What Is a PCB Designer Anyway?
First, what is a PCB?
A PCB is a Printed Circuit Board. The picture below is a photograph of a simple PCB after it has been manufactured at a "board house." This PCB is called a "bare board"—it does not not have any electrical components mounted on it as yet. A printed circuit board in this preliminary form is more properly called a "printed wiring board," because it doesn't actually have circuits and won't until components are soldered onto it. What it does have is a set of copper traces called "wiring," that have been applied by a process loosely analogous to printing.
- Adapter board - top
Here is another example of one: Have you ever looked inside your computer, a radio or a telephone? The printed circuit boards inside it are the flat, thin, square, usually green fiberglass slabs that have electrical components attached. Harder to see are copper traces running underneath the green covering. You would have to try different angles of light to see them. These are wires that are "printed" on the fiberglass slab. They connect the electrical components, thus forming circuits. Thus the name "printed circuit board."
A company that manufactures electronic products has a cycle of production to go from concept to end user or customer. It could be thought of like this: Marketing - Sales - Product Concept - Engineering & Design - Design for Manufacturing (the portion done by a PCB designer) - Manufacturing - Assembly - Packaging - Distribution.
And now, what is a PCB designer?
The Design for Manufacturing step is where a PCB designer (slang: "layout guy" or "layout gal") makes his contribution to that portion of the product that involves electronic circuits. For that part of the product, an electrical engineer has done the engineering, or circuit design in the step just before this. He has produced, among other sub-products, a diagram of the functionality of the circuit. This diagram is called a "schematic." It contains symbols connected by lines. For example, a zig-zag line is used to represent a resistor, a type of electrical component that reduces the voltage of a current that passes through it.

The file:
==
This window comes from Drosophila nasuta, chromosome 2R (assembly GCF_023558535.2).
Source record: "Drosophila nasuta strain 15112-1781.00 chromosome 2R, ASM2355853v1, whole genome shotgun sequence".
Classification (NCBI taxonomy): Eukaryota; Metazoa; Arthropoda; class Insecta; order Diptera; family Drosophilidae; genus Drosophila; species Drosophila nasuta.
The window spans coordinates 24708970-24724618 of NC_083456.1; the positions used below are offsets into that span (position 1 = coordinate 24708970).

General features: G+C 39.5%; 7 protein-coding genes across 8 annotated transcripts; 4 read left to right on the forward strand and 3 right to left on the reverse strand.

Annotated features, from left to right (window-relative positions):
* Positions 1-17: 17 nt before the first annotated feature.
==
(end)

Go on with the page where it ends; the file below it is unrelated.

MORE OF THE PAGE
The little zig-zag line does not even resemble what a resistor looks like, it simply symbolizes the function of a resistor, that it sort of "slows down" or impedes the current. (It reduces the voltage--the potential energy-- of the current.) A schematic diagram is composed of a variety of such symbols, not one of which looks like the physical component which it represents. Here is a physical representation of the resistor in 3D (from our PCB design software, Altium Designer).
So here you have an illustration of the concepts: The schematic symbol represents the function of the part and the PCB represents its physical characteristics (size, shape, electrical terminals as metallized objects, name as text and location).
In order to manufacture a printed circuit board, it is necessary to take the design from the functional diagram or schematic and change it into a form of artwork that makes a pattern of components, holes and wires. This pattern is nowadays in the form of digital data and is used by a bare printed circuit board manufacturer (slang: "board house") to control their photographic imaging techniques and computer-controlled drilling machinery, all resulting in the manufacture the PCB. The PCB designer is the person who creates the artwork for that purpose. The artwork is a lot like the plates used in printing, it forms the pattern that is "printed" into the PCB. The process is only analogous to printing. Technically it is quite different.
To carry the analogy to printing a bit farther, let's use the printing of a book as a metaphor for production of an electronic device. The author of the book is the electronics design engineer or "double-E" or electrical engineer. The typesetter is the "layout guy" or PCB designer.
So there you have it.
© 1999-2011 John Walt Childers, CID. All Rights Reserved. Revised 2011
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